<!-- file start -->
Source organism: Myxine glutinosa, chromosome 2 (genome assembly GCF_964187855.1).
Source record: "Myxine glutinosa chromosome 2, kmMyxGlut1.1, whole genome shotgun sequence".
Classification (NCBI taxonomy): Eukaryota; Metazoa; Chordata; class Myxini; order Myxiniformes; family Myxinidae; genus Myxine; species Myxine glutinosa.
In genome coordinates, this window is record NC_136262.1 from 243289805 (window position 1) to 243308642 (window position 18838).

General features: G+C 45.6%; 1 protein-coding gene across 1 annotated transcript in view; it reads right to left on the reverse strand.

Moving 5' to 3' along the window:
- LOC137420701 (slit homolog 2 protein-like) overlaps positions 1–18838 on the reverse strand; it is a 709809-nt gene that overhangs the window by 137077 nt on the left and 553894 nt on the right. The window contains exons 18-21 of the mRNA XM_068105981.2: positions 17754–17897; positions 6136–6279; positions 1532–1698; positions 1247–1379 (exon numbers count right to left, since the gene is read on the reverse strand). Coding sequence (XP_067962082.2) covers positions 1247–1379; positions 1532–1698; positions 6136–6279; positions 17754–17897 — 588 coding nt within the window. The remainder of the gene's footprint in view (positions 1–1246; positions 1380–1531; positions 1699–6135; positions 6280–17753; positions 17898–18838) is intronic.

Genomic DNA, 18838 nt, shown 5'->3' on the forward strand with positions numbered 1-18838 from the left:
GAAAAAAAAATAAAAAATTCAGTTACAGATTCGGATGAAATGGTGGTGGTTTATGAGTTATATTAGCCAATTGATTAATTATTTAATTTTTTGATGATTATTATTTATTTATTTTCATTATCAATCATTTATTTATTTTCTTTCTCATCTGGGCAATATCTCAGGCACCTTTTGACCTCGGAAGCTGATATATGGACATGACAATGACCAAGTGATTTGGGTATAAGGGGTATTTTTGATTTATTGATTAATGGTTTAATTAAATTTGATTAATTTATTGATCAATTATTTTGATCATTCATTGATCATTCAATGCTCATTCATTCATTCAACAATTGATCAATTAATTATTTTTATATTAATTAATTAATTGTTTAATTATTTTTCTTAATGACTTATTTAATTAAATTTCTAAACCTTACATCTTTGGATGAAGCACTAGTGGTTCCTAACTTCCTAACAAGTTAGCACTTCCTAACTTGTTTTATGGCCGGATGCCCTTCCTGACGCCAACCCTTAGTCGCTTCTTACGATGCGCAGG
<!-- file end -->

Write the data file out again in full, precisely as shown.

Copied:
Source organism: Myxine glutinosa, chromosome 2 (genome assembly GCF_964187855.1).
Source record: "Myxine glutinosa chromosome 2, kmMyxGlut1.1, whole genome shotgun sequence".
Classification (NCBI taxonomy): Eukaryota; Metazoa; Chordata; class Myxini; order Myxiniformes; family Myxinidae; genus Myxine; species Myxine glutinosa.
In genome coordinates, this window is record NC_136262.1 from 243289805 (window position 1) to 243308642 (window position 18838).

General features: G+C 45.6%; 1 protein-coding gene across 1 annotated transcript in view; it reads right to left on the reverse strand.

Moving 5' to 3' along the window:
- LOC137420701 (slit homolog 2 protein-like) overlaps positions 1–18838 on the reverse strand; it is a 709809-nt gene that overhangs the window by 137077 nt on the left and 553894 nt on the right. The window contains exons 18-21 of the mRNA XM_068105981.2: positions 17754–17897; positions 6136–6279; positions 1532–1698; positions 1247–1379 (exon numbers count right to left, since the gene is read on the reverse strand). Coding sequence (XP_067962082.2) covers positions 1247–1379; positions 1532–1698; positions 6136–6279; positions 17754–17897 — 588 coding nt within the window. The remainder of the gene's footprint in view (positions 1–1246; positions 1380–1531; positions 1699–6135; positions 6280–17753; positions 17898–18838) is intronic.

Genomic DNA, 18838 nt, shown 5'->3' on the forward strand with positions numbered 1-18838 from the left:
GAAAAAAAAATAAAAAATTCAGTTACAGATTCGGATGAAATGGTGGTGGTTTATGAGTTATATTAGCCAATTGATTAATTATTTAATTTTTTGATGATTATTATTTATTTATTTTCATTATCAATCATTTATTTATTTTCTTTCTCATCTGGGCAATATCTCAGGCACCTTTTGACCTCGGAAGCTGATATATGGACATGACAATGACCAAGTGATTTGGGTATAAGGGGTATTTTTGATTTATTGATTAATGGTTTAATTAAATTTGATTAATTTATTGATCAATTATTTTGATCATTCATTGATCATTCAATGCTCATTCATTCATTCAACAATTGATCAATTAATTATTTTTATATTAATTAATTAATTGTTTAATTATTTTTCTTAATGACTTATTTAATTAAATTTCTAAACCTTACATCTTTGGATGAAGCACTAGTGGTTCCTAACTTCCTAACAAGTTAGCACTTCCTAACTTGTTTTATGGCCGGATGCCCTTCCTGACGCCAACCCTTAGTCGCTTCTTACGATGCGCAGG